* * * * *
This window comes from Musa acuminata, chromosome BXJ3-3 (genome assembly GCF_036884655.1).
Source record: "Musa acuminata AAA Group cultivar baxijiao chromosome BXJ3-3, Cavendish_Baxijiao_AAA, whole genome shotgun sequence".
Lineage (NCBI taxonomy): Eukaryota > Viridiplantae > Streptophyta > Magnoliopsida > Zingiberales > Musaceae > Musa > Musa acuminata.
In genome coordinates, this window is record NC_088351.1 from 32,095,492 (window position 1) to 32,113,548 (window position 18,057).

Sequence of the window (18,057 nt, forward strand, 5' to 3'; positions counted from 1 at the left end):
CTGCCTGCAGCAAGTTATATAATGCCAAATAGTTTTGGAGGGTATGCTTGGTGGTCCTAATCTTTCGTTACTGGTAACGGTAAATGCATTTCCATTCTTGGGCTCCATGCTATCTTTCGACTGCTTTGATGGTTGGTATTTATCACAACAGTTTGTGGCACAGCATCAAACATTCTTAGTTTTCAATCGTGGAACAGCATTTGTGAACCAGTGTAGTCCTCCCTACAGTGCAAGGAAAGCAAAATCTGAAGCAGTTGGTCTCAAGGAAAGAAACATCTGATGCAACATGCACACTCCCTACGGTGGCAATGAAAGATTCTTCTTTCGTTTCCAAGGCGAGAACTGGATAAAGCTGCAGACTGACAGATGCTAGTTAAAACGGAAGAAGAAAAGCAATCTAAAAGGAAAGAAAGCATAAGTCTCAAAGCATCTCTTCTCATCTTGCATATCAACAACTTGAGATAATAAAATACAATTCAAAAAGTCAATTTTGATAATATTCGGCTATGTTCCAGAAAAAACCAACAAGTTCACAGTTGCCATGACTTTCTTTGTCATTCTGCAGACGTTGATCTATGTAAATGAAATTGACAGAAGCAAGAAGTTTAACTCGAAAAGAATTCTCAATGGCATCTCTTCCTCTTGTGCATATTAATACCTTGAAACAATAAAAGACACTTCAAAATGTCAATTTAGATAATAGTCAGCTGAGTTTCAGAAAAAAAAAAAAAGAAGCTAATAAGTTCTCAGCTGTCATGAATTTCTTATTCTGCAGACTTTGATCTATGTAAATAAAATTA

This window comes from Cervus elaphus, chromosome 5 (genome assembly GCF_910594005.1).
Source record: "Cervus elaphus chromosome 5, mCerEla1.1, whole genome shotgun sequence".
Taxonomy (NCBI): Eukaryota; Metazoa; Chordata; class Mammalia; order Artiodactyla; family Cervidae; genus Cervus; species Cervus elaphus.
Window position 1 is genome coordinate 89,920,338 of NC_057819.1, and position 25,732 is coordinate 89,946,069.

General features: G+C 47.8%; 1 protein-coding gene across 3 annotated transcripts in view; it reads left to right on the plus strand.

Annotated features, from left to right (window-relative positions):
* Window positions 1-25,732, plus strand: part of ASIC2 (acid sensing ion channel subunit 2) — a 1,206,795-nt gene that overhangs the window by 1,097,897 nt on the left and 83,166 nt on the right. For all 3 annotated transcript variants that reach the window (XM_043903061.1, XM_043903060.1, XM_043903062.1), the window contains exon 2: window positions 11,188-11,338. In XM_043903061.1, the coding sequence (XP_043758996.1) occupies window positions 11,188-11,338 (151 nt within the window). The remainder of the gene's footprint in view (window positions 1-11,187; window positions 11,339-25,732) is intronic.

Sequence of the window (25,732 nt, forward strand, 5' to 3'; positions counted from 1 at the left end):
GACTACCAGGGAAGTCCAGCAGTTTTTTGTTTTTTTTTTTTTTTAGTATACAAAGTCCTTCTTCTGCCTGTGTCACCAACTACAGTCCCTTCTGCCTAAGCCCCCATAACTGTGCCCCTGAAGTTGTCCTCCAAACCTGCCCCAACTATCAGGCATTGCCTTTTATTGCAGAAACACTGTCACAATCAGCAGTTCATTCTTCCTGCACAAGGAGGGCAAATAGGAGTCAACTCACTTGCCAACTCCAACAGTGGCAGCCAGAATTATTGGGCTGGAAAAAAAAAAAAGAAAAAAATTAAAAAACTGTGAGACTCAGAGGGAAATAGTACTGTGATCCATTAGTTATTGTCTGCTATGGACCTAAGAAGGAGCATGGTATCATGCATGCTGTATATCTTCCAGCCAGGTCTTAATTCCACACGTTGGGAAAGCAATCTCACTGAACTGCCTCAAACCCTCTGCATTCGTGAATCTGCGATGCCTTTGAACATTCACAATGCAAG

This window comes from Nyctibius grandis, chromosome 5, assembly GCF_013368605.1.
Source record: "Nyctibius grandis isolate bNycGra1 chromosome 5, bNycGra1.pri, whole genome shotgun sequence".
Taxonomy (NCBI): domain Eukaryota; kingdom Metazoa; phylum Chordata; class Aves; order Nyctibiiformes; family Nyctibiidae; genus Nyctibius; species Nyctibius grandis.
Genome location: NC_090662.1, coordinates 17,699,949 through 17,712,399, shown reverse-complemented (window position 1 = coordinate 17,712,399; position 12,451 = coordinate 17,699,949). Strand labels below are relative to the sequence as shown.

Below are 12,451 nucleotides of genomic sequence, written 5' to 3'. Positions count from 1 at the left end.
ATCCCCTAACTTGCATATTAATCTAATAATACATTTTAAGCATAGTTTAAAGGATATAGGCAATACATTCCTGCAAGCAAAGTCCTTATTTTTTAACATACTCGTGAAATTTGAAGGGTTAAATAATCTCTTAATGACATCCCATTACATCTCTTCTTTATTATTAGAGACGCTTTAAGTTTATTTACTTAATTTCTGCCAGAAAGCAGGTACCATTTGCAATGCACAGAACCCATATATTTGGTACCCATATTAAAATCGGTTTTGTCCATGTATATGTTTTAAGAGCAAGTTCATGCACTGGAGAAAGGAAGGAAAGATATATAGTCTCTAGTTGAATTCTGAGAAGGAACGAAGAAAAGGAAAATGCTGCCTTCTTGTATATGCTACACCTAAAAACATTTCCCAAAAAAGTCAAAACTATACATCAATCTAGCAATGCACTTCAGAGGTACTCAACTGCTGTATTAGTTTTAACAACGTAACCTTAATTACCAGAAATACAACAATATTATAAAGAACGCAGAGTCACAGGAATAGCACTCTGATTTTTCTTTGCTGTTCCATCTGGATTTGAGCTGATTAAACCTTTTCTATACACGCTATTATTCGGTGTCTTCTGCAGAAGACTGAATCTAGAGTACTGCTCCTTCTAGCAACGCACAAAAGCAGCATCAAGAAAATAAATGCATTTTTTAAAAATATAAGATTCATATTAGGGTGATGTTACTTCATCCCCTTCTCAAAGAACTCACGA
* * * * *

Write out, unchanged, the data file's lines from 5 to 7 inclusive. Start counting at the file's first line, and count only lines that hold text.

Sequence of the window (18,057 nt, forward strand, 5' to 3'; positions counted from 1 at the left end):
CTGCCTGCAGCAAGTTATATAATGCCAAATAGTTTTGGAGGGTATGCTTGGTGGTCCTAATCTTTCGTTACTGGTAACGGTAAATGCATTTCCATTCTTGGGCTCCATGCTATCTTTCGACTGCTTTGATGGTTGGTATTTATCACAACAGTTTGTGGCACAGCATCAAACATTCTTAGTTTTCAATCGTGGAACAGCATTTGTGAACCAGTGTAGTCCTCCCTACAGTGCAAGGAAAGCAAAATCTGAAGCAGTTGGTCTCAAGGAAAGAAACATCTGATGCAACATGCACACTCCCTACGGTGGCAATGAAAGATTCTTCTTTCGTTTCCAAGGCGAGAACTGGATAAAGCTGCAGACTGACAGATGCTAGTTAAAACGGAAGAAGAAAAGCAATCTAAAAGGAAAGAAAGCATAAGTCTCAAAGCATCTCTTCTCATCTTGCATATCAACAACTTGAGATAATAAAATACAATTCAAAAAGTCAATTTTGATAATATTCGGCTATGTTCCAGAAAAAACCAACAAGTTCACAGTTGCCATGACTTTCTTTGTCATTCTGCAGACGTTGATCTATGTAAATGAAATTGACAGAAGCAAGAAGTTTAACTCGAAAAGAATTCTCAATGGCATCTCTTCCTCTTGTGCATATTAATACCTTGAAACAATAAAAGACACTTCAAAATGTCAATTTAGATAATAGTCAGCTGAGTTTCAGAAAAAAAAAAAAAGAAGCTAATAAGTTCTCAGCTGTCATGAATTTCTTATTCTGCAGACTTTGATCTATGTAAATAAAATTA

This window comes from Cervus elaphus, chromosome 5 (genome assembly GCF_910594005.1).